Tuesday, April 3, 2018

ARTSPEAK! Harlem Renaissance poem "To a Dancer"

Welcome to day #3 of 2018 ARTSPEAK!, in which I am focusing on art and artists from the Harlem Renaissance.

Before we get started, be sure to visit Laura at Writing the World for Kids to read the next line of this year's Progressive Poem!

Today I'm continuing my Harlem Renaissance poetry project with Aaron Douglas who was often called the “official artist of the Harlem Renaissance," or the “Father of Black American Art.”

Aaron Douglas illustrated many books during the 1920's, and I learned in the book HARLEM STOMP! by Laban Carrick Hill that his work came to embody all that the Harlem Renaissance stood for – the culturally rich aspects of African-American life and heritage. So for the first week of this project, I will be writing after his work.

Aaron Douglas poems so far:
"For the Builders" after Building More Stately Mansions by Aaron Douglas
"This Poem is a Dream" after Aspiration by Aaron Douglas

Today's piece has a different look. It's an ink and graphite illustration entitled Sadhji (Tribal Women). I learned Douglas illustrated this for a ballet called Sahdji, which is  composed by William Grant Still (another Harlem Renaissance star) and features a love triangle in the rainforest. You can learn more about it here.

Something that stood out to me about my research of the music for the ballet is that it included lots of drums. Perhaps my poem should include a drumbeat as well? And the women, who I immediately recognized as sisters... I knew I wanted to include them.

To a Dancer

it's your sisters
who urge you
to own your nightskin

your sisters
who guide you past sunflash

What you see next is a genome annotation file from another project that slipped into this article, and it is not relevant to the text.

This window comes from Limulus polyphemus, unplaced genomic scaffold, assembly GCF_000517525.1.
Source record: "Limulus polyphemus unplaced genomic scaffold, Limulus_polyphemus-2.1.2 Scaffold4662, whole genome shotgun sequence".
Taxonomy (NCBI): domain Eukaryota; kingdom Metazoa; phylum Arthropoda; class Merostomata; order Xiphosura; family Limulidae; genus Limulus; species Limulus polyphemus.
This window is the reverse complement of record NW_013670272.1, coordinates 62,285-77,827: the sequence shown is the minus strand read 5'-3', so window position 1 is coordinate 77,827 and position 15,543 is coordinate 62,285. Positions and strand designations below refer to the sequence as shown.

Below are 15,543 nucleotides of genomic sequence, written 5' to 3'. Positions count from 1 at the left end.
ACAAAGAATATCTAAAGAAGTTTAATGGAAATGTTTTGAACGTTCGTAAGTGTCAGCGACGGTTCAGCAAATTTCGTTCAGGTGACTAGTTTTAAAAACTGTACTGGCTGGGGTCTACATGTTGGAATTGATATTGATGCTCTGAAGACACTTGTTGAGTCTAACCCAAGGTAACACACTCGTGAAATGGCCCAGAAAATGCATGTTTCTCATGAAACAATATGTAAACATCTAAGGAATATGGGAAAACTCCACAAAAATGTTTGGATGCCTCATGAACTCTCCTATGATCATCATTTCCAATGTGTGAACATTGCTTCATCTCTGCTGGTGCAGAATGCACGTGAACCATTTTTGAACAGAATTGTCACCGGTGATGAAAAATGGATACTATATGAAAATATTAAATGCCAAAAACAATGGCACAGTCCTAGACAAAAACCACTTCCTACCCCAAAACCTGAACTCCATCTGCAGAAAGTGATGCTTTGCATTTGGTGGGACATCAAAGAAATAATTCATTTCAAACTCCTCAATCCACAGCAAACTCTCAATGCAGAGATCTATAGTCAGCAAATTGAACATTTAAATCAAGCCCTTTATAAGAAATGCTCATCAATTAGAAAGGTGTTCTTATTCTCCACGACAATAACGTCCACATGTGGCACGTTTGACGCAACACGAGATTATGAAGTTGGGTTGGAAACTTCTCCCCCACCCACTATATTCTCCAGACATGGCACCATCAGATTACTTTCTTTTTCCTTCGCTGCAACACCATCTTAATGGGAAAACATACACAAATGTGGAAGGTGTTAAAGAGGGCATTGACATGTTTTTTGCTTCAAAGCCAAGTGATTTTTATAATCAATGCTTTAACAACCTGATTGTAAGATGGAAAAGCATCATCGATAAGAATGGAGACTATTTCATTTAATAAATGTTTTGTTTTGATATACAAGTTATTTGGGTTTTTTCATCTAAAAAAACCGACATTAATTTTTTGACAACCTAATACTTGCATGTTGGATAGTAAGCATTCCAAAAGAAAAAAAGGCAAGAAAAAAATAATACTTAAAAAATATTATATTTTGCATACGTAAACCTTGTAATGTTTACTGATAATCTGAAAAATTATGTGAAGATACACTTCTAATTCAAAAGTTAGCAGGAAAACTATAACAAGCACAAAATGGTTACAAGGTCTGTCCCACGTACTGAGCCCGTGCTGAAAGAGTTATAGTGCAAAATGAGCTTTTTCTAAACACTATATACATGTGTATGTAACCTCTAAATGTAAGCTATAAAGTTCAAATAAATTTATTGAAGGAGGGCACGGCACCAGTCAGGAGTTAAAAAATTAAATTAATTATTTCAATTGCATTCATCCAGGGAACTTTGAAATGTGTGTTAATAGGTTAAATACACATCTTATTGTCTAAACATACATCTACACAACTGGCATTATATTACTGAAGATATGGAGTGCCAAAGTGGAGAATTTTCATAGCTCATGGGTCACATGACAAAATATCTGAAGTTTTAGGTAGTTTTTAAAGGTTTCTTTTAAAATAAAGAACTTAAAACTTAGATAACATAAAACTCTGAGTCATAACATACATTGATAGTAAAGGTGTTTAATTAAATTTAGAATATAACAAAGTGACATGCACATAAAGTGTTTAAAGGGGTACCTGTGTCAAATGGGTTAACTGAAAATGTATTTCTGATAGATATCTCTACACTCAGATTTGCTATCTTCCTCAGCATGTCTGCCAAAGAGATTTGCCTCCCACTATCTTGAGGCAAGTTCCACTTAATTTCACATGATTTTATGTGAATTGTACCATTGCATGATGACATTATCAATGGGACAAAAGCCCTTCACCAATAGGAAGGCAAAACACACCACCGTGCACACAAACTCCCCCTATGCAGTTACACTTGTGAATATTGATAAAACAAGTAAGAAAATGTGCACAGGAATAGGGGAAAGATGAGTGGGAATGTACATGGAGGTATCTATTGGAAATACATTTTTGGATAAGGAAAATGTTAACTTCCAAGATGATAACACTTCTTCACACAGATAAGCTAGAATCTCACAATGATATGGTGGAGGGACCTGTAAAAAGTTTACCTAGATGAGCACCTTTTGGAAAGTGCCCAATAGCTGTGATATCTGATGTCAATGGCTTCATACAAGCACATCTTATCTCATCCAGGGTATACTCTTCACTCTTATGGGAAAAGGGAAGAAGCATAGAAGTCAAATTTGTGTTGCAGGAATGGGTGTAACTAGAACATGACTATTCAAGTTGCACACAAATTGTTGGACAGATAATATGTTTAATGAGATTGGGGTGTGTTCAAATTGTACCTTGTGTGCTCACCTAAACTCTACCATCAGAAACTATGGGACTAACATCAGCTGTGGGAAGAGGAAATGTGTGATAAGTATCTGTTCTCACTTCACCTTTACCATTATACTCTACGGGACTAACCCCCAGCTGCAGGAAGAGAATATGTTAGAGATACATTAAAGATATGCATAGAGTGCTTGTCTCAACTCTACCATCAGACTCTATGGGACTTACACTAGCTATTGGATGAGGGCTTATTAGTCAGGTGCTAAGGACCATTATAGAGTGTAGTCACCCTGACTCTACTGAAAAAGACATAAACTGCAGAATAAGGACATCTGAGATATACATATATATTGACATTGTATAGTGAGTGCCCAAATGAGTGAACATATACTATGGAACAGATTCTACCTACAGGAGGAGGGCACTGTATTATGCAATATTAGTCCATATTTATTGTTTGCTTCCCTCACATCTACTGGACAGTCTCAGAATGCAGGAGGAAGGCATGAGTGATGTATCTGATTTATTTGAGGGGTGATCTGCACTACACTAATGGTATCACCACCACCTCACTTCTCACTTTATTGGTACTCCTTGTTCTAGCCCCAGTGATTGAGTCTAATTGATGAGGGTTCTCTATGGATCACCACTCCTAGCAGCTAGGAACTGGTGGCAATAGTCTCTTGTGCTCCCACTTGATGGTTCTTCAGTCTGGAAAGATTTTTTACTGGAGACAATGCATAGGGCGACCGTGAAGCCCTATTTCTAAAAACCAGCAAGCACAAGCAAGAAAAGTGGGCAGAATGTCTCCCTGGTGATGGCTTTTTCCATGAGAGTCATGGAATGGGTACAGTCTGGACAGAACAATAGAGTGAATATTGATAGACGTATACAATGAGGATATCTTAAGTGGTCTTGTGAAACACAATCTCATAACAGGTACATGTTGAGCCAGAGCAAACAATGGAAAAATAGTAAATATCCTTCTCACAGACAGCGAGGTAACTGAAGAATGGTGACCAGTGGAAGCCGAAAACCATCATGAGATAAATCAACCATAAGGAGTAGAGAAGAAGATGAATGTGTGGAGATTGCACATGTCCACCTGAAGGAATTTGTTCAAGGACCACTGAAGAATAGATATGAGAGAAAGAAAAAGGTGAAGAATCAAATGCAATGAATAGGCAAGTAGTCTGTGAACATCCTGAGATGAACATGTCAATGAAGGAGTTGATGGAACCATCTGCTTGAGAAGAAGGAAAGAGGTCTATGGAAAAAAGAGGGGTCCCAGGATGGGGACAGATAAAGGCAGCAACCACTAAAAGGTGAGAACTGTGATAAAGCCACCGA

and mountaincrash

your sisters
who thunderstomp
Go go go

when it's your turn

to tango with tigers

- Irene Latham

Another note: when I went to record my poem for Soundcloud, I stumbled on a word in the third line... instead of "own" I had "shed." This was me thinking about being a shy person, coming out of the shadows... but as I am learning to be more sensitive to inclusive language, I realized a reader may see shedding of "nightskin" as a racial shedding, as in "we need to shed our black skin." And that of course is not what I mean at all! So I went back in to the image and changed the word and then re-recorded the new poem. My original message still stands, only now it is more sensitive. I am learning...


  1. I'm loving these! I also like your example of how reading your work aloud made you see it differently.

  2. The importance of listening...of really HEARING our words. Thank you for sharing the story of your learning. The revision is definitely stronger.

    The repetition of the dancers in the painting looks like the drumbeat to me!

  3. I love how you revised and why, Irene, and I love that illustrations, too, very bold, like your poem!

  4. Thanks for the explanation of your shed/own internal debate.

    Do you know if the art was created for a set on the stage? Or publicity materials? Just curious.

  5. Making recordings is such a wise way to revise. We hear in our own voices what we might not hear when reading on the page. xxxx

  6. In your commentary you say maybe you should have a drumbeat in the poem. Given its cadence, I sense a definite beat and like the subtlety.

  7. I like the word change you made Irene to "own," I love the metaphorical ending line, "to tango with tigers," strong poem, and it goes well with the art, thanks!

  8. Irene, the word "own" is a powerful word that I do like. In fact that is the line that resonated with me when I read the poem. Good choice.


Your thoughts?